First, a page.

Objective: To determine how surgeons’ perceptions of treatment risks and benefits influence their decisions to operate.
Background: Little is known about what makes one surgeon choose to operate on a patient and another chooses not to operate.
Methods: Using an online study, we presented a national sample of surgeons (N = 767) with four detailed clinical vignettes (mesenteric ischemia, gastrointestinal bleed, bowel obstruction, appendicitis) where the best treatment option was uncertain and asked them to: (1) judge the risks (probability of serious complications) and benefits (probability of recovery) for operative and nonoperative management and (2) decide whether or not they would recommend an operation.
Results: Across all clinical vignettes, surgeons varied markedly in both their assessments of the risks and benefits of operative and nonoperative management (narrowest range 4%–100% for all four predictions across vignettes) and in their decisions to operate (49%–85%). Surgeons were less likely to operate as their perceptions of operative risk increased [absolute difference (AD) = –29.6% from 1.0 standard deviation below to 1.0 standard deviation above mean (95% confidence interval, CI: –31.6, –23.8)] and their perceptions of nonoperative benefit increased [AD = –32.6% (95% CI: –32.8,–-28.9)]. Surgeons were more likely to operate as their perceptions of operative benefit increased [AD = 18.7% (95% CI: 12.6, 21.5)] and their perceptions of nonoperative risk increased [AD = 32.7% (95% CI: 28.7, 34.0)]. Differences in risk/benefit perceptions explained 39% of the observed variation in decisions to operate across the four vignettes.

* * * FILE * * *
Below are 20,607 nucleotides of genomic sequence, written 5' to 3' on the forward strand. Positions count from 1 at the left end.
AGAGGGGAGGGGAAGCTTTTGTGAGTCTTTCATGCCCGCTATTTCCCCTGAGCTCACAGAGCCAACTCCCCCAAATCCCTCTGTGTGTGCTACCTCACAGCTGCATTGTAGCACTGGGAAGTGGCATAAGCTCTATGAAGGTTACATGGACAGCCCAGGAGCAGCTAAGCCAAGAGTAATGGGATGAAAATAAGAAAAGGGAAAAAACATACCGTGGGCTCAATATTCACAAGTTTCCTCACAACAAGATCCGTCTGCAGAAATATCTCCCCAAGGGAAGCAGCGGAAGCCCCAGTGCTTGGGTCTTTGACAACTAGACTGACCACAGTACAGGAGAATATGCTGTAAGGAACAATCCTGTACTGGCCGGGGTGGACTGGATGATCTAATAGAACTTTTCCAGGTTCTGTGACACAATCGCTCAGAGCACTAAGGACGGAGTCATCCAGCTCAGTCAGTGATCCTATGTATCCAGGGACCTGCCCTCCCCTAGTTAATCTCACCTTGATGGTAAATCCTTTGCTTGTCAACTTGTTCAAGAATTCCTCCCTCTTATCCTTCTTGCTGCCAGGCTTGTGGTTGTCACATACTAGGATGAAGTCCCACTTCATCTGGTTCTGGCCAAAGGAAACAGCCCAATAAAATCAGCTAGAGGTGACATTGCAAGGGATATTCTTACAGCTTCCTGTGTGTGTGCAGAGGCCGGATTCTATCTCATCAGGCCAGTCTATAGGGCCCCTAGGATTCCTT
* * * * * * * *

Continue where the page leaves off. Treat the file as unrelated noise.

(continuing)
Conclusions: Given the same clinical scenarios, surgeons’ perceptions of treatment risks and benefits vary and are highly predictive of their decisions to operate.
*Department of Surgery, David Geffen School of Medicine, University of California Los Angeles, CA
†VA Greater Los Angeles Healthcare System, Los Angeles, CA
‡Department of Health Policy and Management, Fielding School of Public Health, University of California, Los Angeles, CA
§Department of Medicine, David Geffen School of Medicine, University of California, Los Angeles, CA
||RAND Corporation, Los Angeles, CA
¶Anderson School of Management, University of California, Los Angeles, CA
#Department of Psychology, College of Letters and Sciences, University of California, Los Angeles, CA.
Reprints: Greg D. Sacks, MD, MPH, Department of Surgery, UCLA David Geffen School of Medicine, 10833 Le Conte Ave. 72–227 CHS, Los Angeles, CA 90095; E-mail: firstname.lastname@example.org.
Disclosure: Two of the authors (G. D. S and A. J .D.) received support from the Robert Wood Johnson/Veterans Affairs Clinical Scholars program.
G. D. S. had full access to all of the data in the study and takes responsibility for the integrity of the data and the accuracy of the data analysis. He conducted and is responsible for the data analysis.
The authors declare no conflicts of interest.
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